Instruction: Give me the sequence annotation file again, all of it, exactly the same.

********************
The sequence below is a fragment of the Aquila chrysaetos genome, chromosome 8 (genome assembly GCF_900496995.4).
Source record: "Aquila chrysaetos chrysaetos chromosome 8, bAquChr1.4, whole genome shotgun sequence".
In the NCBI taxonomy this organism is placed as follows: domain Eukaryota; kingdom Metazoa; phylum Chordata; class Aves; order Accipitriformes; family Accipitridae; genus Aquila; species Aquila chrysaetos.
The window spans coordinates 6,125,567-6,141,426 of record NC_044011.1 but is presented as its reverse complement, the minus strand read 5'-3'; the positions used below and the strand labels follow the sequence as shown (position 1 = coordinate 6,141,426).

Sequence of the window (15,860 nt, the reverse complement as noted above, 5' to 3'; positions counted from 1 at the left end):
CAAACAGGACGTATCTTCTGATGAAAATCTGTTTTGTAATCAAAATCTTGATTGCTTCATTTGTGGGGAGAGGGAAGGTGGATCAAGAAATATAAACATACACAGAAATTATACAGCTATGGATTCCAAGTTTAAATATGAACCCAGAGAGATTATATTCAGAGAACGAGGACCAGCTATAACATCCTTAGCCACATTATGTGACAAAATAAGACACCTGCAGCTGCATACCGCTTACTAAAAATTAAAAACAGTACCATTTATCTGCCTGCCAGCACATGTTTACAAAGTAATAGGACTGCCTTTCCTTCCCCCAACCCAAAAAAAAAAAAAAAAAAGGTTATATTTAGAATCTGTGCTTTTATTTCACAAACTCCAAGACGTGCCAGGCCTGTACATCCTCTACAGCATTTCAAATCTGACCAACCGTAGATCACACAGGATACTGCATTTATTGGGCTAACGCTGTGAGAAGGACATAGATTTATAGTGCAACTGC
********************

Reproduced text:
The sequence below is a fragment of the Aquila chrysaetos genome, chromosome 8 (genome assembly GCF_900496995.4).
Source record: "Aquila chrysaetos chrysaetos chromosome 8, bAquChr1.4, whole genome shotgun sequence".
In the NCBI taxonomy this organism is placed as follows: domain Eukaryota; kingdom Metazoa; phylum Chordata; class Aves; order Accipitriformes; family Accipitridae; genus Aquila; species Aquila chrysaetos.
The window spans coordinates 6,125,567-6,141,426 of record NC_044011.1 but is presented as its reverse complement, the minus strand read 5'-3'; the positions used below and the strand labels follow the sequence as shown (position 1 = coordinate 6,141,426).

Sequence of the window (15,860 nt, the reverse complement as noted above, 5' to 3'; positions counted from 1 at the left end):
CAAACAGGACGTATCTTCTGATGAAAATCTGTTTTGTAATCAAAATCTTGATTGCTTCATTTGTGGGGAGAGGGAAGGTGGATCAAGAAATATAAACATACACAGAAATTATACAGCTATGGATTCCAAGTTTAAATATGAACCCAGAGAGATTATATTCAGAGAACGAGGACCAGCTATAACATCCTTAGCCACATTATGTGACAAAATAAGACACCTGCAGCTGCATACCGCTTACTAAAAATTAAAAACAGTACCATTTATCTGCCTGCCAGCACATGTTTACAAAGTAATAGGACTGCCTTTCCTTCCCCCAACCCAAAAAAAAAAAAAAAAAAGGTTATATTTAGAATCTGTGCTTTTATTTCACAAACTCCAAGACGTGCCAGGCCTGTACATCCTCTACAGCATTTCAAATCTGACCAACCGTAGATCACACAGGATACTGCATTTATTGGGCTAACGCTGTGAGAAGGACATAGATTTATAGTGCAACTGC